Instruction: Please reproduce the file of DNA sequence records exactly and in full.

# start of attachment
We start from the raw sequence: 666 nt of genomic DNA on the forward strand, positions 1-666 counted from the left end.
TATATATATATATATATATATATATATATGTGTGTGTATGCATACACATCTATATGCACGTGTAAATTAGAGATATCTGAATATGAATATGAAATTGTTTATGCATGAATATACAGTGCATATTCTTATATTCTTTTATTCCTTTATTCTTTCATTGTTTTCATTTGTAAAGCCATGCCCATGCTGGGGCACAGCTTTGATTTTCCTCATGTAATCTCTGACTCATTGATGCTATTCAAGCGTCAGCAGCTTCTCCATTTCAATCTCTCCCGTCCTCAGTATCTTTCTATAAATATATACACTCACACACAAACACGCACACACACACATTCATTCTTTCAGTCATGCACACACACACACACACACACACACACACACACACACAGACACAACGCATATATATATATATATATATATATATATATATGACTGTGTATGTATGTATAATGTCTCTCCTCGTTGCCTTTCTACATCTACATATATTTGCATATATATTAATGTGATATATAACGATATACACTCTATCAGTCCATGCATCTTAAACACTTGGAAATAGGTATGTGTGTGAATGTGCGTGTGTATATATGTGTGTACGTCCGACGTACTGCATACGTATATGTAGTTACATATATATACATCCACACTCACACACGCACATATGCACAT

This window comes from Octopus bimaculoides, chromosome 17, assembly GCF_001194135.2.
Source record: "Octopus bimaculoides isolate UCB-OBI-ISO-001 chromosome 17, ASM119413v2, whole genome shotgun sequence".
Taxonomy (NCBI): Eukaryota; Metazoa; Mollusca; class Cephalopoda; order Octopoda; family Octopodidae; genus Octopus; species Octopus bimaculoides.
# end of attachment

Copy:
We start from the raw sequence: 666 nt of genomic DNA on the forward strand, positions 1-666 counted from the left end.
TATATATATATATATATATATATATATATGTGTGTGTATGCATACACATCTATATGCACGTGTAAATTAGAGATATCTGAATATGAATATGAAATTGTTTATGCATGAATATACAGTGCATATTCTTATATTCTTTTATTCCTTTATTCTTTCATTGTTTTCATTTGTAAAGCCATGCCCATGCTGGGGCACAGCTTTGATTTTCCTCATGTAATCTCTGACTCATTGATGCTATTCAAGCGTCAGCAGCTTCTCCATTTCAATCTCTCCCGTCCTCAGTATCTTTCTATAAATATATACACTCACACACAAACACGCACACACACACATTCATTCTTTCAGTCATGCACACACACACACACACACACACACACACACACACACAGACACAACGCATATATATATATATATATATATATATATATATGACTGTGTATGTATGTATAATGTCTCTCCTCGTTGCCTTTCTACATCTACATATATTTGCATATATATTAATGTGATATATAACGATATACACTCTATCAGTCCATGCATCTTAAACACTTGGAAATAGGTATGTGTGTGAATGTGCGTGTGTATATATGTGTGTACGTCCGACGTACTGCATACGTATATGTAGTTACATATATATACATCCACACTCACACACGCACATATGCACAT

This window comes from Octopus bimaculoides, chromosome 17, assembly GCF_001194135.2.
Source record: "Octopus bimaculoides isolate UCB-OBI-ISO-001 chromosome 17, ASM119413v2, whole genome shotgun sequence".
Taxonomy (NCBI): Eukaryota; Metazoa; Mollusca; class Cephalopoda; order Octopoda; family Octopodidae; genus Octopus; species Octopus bimaculoides.